How to Convert American Clothing Size to Japanese

by Nadine Ali

Clothing sizes vary in different parts of the world, the most well known being U.S., U.K., and European sizes. A European size 34 is the equivalent of a U.S. size 4; the disparity in these numbers can be confusing. Clothing size conversion charts are useful to consumers who shop overseas or purchase ethnic/traditional clothing. But when a chart isn't available, simple conversion formulas allow you to translate American sizes to Japanese sizes.

Women's Sizes

Step 1

Add 3 to a U.S. Misses size to get the corresponding Japanese size. For example, U.S. size 4 is Japanese size 7; size 8 is size 11.

Step 2

Subtract 1 from a U.S. Junior size to get the corresponding Japanese size. For example, U.S. Junior size 3 is Japanese size 2; size 5 becomes size 4.

Step 3

Add 16 to a U.S. shoe size to get the corresponding Japanese size. For example, U.S. shoe size 8 is Japanese size 24; size 8 1/2 is size 24 1/2.

Men's Sizes

Step 1

Multiply a U.S. shirt collar size (inches) by 2.54 and round up or down to the nearest whole number--this will give you the Japanese equivalent. For example, a U.S. 15-inch collar, multiplied by 2.54 is 38.1, or a Japanese size 38 when rounded to the nearest whole number. A 16 1/2-inch shirt collar is a Japanese size 42.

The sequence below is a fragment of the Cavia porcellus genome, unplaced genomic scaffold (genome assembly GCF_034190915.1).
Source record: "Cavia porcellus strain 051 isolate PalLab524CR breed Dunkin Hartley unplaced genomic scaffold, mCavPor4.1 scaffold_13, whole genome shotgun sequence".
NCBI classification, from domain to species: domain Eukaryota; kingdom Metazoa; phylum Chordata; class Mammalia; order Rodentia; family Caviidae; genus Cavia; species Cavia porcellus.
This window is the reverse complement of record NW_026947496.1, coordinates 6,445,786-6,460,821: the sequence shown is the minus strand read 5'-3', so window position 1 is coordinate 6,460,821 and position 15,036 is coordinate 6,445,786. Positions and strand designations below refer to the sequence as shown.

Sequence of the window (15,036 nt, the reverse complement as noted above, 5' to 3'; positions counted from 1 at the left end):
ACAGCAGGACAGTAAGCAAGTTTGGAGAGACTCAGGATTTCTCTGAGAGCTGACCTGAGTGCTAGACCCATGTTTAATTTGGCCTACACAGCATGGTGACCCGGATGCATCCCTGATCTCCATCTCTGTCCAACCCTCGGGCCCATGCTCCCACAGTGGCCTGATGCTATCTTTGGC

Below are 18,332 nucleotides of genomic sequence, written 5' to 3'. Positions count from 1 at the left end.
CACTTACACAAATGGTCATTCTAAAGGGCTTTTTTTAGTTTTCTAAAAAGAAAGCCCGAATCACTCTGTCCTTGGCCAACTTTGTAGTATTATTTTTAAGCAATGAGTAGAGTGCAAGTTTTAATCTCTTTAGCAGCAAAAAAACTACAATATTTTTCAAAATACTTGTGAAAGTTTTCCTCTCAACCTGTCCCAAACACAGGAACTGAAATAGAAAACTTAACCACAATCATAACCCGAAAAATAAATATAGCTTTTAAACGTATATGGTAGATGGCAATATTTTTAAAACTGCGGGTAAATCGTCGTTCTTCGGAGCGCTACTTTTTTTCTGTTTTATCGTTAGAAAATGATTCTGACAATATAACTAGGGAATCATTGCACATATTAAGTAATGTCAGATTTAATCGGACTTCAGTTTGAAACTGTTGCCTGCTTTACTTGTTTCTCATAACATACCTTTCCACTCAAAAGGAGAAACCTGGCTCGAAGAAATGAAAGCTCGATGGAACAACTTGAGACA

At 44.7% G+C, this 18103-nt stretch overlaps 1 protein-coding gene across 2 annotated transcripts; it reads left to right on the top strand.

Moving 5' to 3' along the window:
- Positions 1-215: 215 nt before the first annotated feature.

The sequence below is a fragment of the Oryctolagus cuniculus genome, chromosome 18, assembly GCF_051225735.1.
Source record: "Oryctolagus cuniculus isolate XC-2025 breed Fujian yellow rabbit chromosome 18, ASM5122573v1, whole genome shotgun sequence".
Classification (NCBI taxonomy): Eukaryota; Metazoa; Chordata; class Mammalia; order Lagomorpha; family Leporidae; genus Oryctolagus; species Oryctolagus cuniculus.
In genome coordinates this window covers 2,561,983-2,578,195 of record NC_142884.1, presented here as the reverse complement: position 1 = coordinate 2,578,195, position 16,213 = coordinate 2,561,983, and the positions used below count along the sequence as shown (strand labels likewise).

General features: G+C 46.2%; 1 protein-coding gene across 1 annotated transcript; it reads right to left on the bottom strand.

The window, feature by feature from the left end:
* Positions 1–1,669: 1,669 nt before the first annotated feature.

Step 2

Multiply pants waist and inseam measurements (inches) by 2.54 and round to the nearest whole number to get the corresponding Japanese size. For example, a 30-inch waist size is a Japanese size 76.

Step 3

Add 19 to a U.S. shoe size to get the corresponding Japanese size. For example, U.S. shoe size 9 is Japanese size 28; U.S. size 10 1/2 is Japanese size 29 1/2.

Tips

  • When possible, always try on clothes before you buy them. Conversion charts may be outdated or inaccurate, and sizing can differ from one brand to another.

Warnings

  • Designers and garment retailers do not all follow a consistent sizing pattern and one label's size 6 may be another label's size 8.

Photo Credits

  • kimono image by Francis Lempérière from Fotolia.com

About the Author

Nadine Ali has written for local publications including the "North Bergen Reporter" and "The Montclarion," as well as online for various websites. She is currently pursuing a graduate degree in psychology and social work.